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Chronic and Terminal Illness: new perspectives on caring and carers$
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Sheila Payne and Caroline Ellis-Hill

Print publication date: 2001

Print ISBN-13: 9780192631671

Published to Oxford Scholarship Online: November 2011

DOI: 10.1093/acprof:oso/9780192631671.001.0001

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A longitudinal study of carers providing palliative care

A longitudinal study of carers providing palliative care

Chapter:
(p.64) Chapter 4 A longitudinal study of carers providing palliative care
Source:
Chronic and Terminal Illness: new perspectives on caring and carers
Author(s):

Karen Rose

Publisher:
Oxford University Press
DOI:10.1093/acprof:oso/9780192631671.003.0004

This chapter focuses on carers in palliative care, specifically those caring for people dying of cancer. It deals principally with what the experience of caring was like for carers of patients with incurable cancer. The chapter draws on longitudinal study using qualitative approaches, predominantly through interviews. The study used in this chapter took place in north-west England, with participants from various sources, including district nurses, palliative care service providers, and religious leaders. Data were collected from twenty-one primary care givers and eleven secondary carers. Families included in this study were either actively caring for a patient during the interview or were within one year of bereavement. In addition to the interviews, the study also adopted a triangulation strategy, the Mood Adjective Check List, which was intended to provide a quantitative adjunct to a qualitative study. In the study used in this chapter, repetitive listening to the interview tapes was undertaken in order to determine the convergence and divergence of the emerging themes that help define the data needed.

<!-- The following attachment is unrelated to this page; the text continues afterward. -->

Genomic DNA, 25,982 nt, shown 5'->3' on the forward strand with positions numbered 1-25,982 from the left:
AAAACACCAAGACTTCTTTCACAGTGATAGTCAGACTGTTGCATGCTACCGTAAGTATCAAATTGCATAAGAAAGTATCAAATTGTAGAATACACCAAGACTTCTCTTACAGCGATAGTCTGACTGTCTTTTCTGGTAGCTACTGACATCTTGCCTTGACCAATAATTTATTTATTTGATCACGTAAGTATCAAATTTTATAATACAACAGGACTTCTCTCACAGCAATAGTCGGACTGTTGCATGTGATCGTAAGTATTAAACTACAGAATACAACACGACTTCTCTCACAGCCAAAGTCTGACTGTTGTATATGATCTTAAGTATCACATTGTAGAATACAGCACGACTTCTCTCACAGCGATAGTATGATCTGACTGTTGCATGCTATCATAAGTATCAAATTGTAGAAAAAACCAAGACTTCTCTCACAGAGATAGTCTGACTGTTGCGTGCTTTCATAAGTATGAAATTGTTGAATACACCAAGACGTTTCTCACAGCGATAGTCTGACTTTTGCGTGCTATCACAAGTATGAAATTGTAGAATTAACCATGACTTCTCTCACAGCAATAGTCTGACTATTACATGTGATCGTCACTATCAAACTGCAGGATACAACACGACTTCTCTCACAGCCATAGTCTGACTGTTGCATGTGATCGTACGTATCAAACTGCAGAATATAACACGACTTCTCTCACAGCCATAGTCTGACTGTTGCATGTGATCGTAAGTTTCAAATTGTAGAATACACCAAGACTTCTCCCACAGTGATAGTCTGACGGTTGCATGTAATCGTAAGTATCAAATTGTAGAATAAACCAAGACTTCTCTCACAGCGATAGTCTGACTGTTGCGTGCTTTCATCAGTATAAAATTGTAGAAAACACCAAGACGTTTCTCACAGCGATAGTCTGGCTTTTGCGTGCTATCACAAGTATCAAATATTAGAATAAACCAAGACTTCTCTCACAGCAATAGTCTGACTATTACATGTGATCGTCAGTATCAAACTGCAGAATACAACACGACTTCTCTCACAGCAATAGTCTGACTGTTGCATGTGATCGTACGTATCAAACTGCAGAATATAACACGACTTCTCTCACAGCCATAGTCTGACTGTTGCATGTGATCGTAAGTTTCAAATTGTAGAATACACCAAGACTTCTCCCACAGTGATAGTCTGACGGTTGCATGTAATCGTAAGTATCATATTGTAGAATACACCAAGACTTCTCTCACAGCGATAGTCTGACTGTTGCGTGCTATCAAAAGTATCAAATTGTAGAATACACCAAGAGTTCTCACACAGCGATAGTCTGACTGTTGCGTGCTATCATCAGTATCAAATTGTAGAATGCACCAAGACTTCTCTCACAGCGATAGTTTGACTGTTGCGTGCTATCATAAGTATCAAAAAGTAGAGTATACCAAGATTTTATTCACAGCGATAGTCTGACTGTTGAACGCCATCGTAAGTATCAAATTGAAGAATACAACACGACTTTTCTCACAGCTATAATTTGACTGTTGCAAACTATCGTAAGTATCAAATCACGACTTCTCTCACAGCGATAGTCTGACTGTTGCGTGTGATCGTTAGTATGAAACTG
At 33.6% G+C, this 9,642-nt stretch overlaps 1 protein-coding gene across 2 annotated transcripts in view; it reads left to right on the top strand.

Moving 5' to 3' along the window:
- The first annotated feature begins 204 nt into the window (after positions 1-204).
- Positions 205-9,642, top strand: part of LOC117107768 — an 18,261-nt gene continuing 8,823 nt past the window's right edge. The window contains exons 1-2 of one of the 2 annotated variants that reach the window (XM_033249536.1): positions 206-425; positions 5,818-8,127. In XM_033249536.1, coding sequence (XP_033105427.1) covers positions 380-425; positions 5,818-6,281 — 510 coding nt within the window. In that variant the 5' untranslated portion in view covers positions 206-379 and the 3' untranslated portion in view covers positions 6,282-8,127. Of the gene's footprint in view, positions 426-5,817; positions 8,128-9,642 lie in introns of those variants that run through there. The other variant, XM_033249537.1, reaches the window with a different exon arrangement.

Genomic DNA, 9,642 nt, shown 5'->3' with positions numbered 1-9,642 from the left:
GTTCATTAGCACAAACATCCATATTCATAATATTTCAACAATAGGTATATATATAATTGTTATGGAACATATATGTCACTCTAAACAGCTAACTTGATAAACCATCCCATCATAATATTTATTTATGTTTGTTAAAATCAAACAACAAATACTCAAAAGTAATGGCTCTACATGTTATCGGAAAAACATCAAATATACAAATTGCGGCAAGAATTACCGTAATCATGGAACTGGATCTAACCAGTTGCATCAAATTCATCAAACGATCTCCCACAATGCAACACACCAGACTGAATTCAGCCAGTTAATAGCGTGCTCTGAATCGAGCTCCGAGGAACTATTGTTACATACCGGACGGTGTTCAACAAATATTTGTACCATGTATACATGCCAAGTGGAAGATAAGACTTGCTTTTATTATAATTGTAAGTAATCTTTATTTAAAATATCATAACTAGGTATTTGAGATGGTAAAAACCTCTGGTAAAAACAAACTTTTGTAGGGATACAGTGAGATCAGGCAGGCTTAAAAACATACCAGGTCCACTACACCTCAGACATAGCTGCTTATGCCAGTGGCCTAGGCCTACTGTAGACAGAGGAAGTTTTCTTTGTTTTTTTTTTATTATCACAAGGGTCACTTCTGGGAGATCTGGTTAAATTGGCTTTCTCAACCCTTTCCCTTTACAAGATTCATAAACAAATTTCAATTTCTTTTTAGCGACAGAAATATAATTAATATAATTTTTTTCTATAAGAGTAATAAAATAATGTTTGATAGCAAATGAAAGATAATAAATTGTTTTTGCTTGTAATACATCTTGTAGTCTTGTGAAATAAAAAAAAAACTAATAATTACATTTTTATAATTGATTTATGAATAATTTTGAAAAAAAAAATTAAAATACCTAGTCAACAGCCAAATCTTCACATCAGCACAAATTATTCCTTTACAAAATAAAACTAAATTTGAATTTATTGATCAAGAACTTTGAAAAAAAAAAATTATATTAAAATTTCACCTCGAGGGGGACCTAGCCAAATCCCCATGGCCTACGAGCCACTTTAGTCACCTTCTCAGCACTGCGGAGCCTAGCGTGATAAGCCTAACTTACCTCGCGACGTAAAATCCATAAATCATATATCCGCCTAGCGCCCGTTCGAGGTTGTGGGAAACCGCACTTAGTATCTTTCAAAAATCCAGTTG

Keywords:   carers, palliative care, cancer, caring, primary care givers, secondary carers

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